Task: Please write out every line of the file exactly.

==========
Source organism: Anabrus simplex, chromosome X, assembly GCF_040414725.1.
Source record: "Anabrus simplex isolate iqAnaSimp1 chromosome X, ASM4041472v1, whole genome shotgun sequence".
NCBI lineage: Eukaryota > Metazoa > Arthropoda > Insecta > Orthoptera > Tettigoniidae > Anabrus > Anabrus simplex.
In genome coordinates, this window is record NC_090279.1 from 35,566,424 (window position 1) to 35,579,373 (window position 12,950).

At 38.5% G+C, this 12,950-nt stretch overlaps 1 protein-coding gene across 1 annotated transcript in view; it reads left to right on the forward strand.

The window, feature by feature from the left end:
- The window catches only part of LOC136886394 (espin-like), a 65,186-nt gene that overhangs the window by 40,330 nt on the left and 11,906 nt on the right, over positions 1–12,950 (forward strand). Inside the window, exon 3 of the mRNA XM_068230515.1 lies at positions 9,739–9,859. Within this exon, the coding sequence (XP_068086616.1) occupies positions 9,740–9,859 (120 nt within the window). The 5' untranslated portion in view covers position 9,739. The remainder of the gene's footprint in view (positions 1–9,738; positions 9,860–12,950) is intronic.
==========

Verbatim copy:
Source organism: Anabrus simplex, chromosome X, assembly GCF_040414725.1.
Source record: "Anabrus simplex isolate iqAnaSimp1 chromosome X, ASM4041472v1, whole genome shotgun sequence".
NCBI lineage: Eukaryota > Metazoa > Arthropoda > Insecta > Orthoptera > Tettigoniidae > Anabrus > Anabrus simplex.
In genome coordinates, this window is record NC_090279.1 from 35,566,424 (window position 1) to 35,579,373 (window position 12,950).

At 38.5% G+C, this 12,950-nt stretch overlaps 1 protein-coding gene across 1 annotated transcript in view; it reads left to right on the forward strand.

The window, feature by feature from the left end:
- The window catches only part of LOC136886394 (espin-like), a 65,186-nt gene that overhangs the window by 40,330 nt on the left and 11,906 nt on the right, over positions 1–12,950 (forward strand). Inside the window, exon 3 of the mRNA XM_068230515.1 lies at positions 9,739–9,859. Within this exon, the coding sequence (XP_068086616.1) occupies positions 9,740–9,859 (120 nt within the window). The 5' untranslated portion in view covers position 9,739. The remainder of the gene's footprint in view (positions 1–9,738; positions 9,860–12,950) is intronic.